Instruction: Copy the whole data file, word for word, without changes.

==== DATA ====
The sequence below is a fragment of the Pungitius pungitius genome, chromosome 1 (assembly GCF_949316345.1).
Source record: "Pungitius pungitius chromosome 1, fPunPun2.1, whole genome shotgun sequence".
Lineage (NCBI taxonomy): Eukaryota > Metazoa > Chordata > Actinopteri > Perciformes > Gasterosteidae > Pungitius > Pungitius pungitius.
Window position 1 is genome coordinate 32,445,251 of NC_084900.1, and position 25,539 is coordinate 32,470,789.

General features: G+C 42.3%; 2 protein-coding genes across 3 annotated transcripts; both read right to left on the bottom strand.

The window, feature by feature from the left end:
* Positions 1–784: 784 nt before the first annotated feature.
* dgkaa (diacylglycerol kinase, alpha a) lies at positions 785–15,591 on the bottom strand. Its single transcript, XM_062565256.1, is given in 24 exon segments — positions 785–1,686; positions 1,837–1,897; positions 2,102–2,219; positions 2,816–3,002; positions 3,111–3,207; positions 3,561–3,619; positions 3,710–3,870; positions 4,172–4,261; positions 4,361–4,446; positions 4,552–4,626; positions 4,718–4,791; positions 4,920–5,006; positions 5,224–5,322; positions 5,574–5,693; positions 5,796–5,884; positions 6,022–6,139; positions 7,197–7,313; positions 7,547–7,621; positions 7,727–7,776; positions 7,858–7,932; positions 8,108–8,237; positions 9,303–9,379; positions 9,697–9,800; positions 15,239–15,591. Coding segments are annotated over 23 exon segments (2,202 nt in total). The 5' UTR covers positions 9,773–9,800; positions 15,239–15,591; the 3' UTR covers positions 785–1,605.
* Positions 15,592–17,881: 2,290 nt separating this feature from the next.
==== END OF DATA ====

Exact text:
The sequence below is a fragment of the Pungitius pungitius genome, chromosome 1 (assembly GCF_949316345.1).
Source record: "Pungitius pungitius chromosome 1, fPunPun2.1, whole genome shotgun sequence".
Lineage (NCBI taxonomy): Eukaryota > Metazoa > Chordata > Actinopteri > Perciformes > Gasterosteidae > Pungitius > Pungitius pungitius.
Window position 1 is genome coordinate 32,445,251 of NC_084900.1, and position 25,539 is coordinate 32,470,789.

General features: G+C 42.3%; 2 protein-coding genes across 3 annotated transcripts; both read right to left on the bottom strand.

The window, feature by feature from the left end:
* Positions 1–784: 784 nt before the first annotated feature.
* dgkaa (diacylglycerol kinase, alpha a) lies at positions 785–15,591 on the bottom strand. Its single transcript, XM_062565256.1, is given in 24 exon segments — positions 785–1,686; positions 1,837–1,897; positions 2,102–2,219; positions 2,816–3,002; positions 3,111–3,207; positions 3,561–3,619; positions 3,710–3,870; positions 4,172–4,261; positions 4,361–4,446; positions 4,552–4,626; positions 4,718–4,791; positions 4,920–5,006; positions 5,224–5,322; positions 5,574–5,693; positions 5,796–5,884; positions 6,022–6,139; positions 7,197–7,313; positions 7,547–7,621; positions 7,727–7,776; positions 7,858–7,932; positions 8,108–8,237; positions 9,303–9,379; positions 9,697–9,800; positions 15,239–15,591. Coding segments are annotated over 23 exon segments (2,202 nt in total). The 5' UTR covers positions 9,773–9,800; positions 15,239–15,591; the 3' UTR covers positions 785–1,605.
* Positions 15,592–17,881: 2,290 nt separating this feature from the next.